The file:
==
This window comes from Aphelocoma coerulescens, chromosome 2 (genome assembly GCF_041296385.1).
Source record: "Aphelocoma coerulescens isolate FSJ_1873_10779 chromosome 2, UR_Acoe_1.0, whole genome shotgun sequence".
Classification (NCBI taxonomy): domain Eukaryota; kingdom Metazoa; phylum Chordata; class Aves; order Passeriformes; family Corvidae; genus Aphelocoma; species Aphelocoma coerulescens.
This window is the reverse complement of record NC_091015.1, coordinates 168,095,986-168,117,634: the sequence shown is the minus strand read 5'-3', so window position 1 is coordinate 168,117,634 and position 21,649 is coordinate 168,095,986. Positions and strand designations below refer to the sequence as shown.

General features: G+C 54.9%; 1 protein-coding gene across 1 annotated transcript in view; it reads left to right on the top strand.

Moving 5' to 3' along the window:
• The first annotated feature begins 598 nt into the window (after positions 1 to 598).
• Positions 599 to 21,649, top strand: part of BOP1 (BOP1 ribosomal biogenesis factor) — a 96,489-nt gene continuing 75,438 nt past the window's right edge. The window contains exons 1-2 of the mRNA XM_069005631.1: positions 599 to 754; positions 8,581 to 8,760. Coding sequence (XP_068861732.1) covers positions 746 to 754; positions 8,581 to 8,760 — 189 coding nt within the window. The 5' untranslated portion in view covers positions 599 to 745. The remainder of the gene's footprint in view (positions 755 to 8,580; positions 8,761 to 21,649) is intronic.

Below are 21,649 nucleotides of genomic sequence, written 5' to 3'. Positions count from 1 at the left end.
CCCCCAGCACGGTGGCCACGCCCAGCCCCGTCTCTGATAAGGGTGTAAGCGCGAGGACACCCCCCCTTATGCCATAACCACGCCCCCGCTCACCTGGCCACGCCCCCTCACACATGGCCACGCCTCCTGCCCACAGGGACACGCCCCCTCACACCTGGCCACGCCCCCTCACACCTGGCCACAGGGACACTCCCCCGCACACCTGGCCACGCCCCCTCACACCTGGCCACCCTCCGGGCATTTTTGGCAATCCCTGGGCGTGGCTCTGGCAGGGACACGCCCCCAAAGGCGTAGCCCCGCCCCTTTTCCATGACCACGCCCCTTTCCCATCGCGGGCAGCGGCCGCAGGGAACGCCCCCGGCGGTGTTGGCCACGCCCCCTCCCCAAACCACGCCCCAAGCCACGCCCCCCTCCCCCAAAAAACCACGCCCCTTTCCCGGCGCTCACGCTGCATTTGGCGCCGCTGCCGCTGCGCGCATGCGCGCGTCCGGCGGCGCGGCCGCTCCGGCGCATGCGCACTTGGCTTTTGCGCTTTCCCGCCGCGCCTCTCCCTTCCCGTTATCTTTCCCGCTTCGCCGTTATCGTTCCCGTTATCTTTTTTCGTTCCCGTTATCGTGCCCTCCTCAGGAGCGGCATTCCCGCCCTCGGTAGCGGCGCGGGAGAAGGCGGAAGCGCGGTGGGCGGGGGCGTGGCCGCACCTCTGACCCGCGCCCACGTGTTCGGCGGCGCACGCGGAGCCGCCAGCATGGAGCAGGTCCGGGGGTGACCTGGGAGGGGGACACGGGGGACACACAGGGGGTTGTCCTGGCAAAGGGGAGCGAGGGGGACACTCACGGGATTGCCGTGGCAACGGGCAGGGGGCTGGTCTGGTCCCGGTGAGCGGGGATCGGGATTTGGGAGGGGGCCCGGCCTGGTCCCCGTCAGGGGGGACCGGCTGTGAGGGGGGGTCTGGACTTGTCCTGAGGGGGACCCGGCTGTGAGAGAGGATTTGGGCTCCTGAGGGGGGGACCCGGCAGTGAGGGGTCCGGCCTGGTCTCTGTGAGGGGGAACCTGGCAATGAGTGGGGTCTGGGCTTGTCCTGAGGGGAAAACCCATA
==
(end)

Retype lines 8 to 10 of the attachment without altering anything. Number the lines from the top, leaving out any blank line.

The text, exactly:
• Positions 599 to 21,649, top strand: part of BOP1 (BOP1 ribosomal biogenesis factor) — a 96,489-nt gene continuing 75,438 nt past the window's right edge. The window contains exons 1-2 of the mRNA XM_069005631.1: positions 599 to 754; positions 8,581 to 8,760. Coding sequence (XP_068861732.1) covers positions 746 to 754; positions 8,581 to 8,760 — 189 coding nt within the window. The 5' untranslated portion in view covers positions 599 to 745. The remainder of the gene's footprint in view (positions 755 to 8,580; positions 8,761 to 21,649) is intronic.

Below are 21,649 nucleotides of genomic sequence, written 5' to 3'. Positions count from 1 at the left end.
CCCCCAGCACGGTGGCCACGCCCAGCCCCGTCTCTGATAAGGGTGTAAGCGCGAGGACACCCCCCCTTATGCCATAACCACGCCCCCGCTCACCTGGCCACGCCCCCTCACACATGGCCACGCCTCCTGCCCACAGGGACACGCCCCCTCACACCTGGCCACGCCCCCTCACACCTGGCCACAGGGACACTCCCCCGCACACCTGGCCACGCCCCCTCACACCTGGCCACCCTCCGGGCATTTTTGGCAATCCCTGGGCGTGGCTCTGGCAGGGACACGCCCCCAAAGGCGTAGCCCCGCCCCTTTTCCATGACCACGCCCCTTTCCCATCGCGGGCAGCGGCCGCAGGGAACGCCCCCGGCGGTGTTGGCCACGCCCCCTCCCCAAACCACGCCCCAAGCCACGCCCCCCTCCCCCAAAAAACCACGCCCCTTTCCCGGCGCTCACGCTGCATTTGGCGCCGCTGCCGCTGCGCGCATGCGCGCGTCCGGCGGCGCGGCCGCTCCGGCGCATGCGCACTTGGCTTTTGCGCTTTCCCGCCGCGCCTCTCCCTTCCCGTTATCTTTCCCGCTTCGCCGTTATCGTTCCCGTTATCTTTTTTCGTTCCCGTTATCGTGCCCTCCTCAGGAGCGGCATTCCCGCCCTCGGTAGCGGCGCGGGAGAAGGCGGAAGCGCGGTGGGCGGGGGCGTGGCCGCACCTCTGACCCGCGCCCACGTGTTCGGCGGCGCACGCGGAGCCGCCAGCATGGAGCAGGTCCGGGGGTGACCTGGGAGGGGGACACGGGGGACACACAGGGGGTTGTCCTGGCAAAGGGGAGCGAGGGGGACACTCACGGGATTGCCGTGGCAACGGGCAGGGGGCTGGTCTGGTCCCGGTGAGCGGGGATCGGGATTTGGGAGGGGGCCCGGCCTGGTCCCCGTCAGGGGGGACCGGCTGTGAGGGGGGGTCTGGACTTGTCCTGAGGGGGACCCGGCTGTGAGAGAGGATTTGGGCTCCTGAGGGGGGGACCCGGCAGTGAGGGGTCCGGCCTGGTCTCTGTGAGGGGGAACCTGGCAATGAGTGGGGTCTGGGCTTGTCCTGAGGGGAAAACCCATA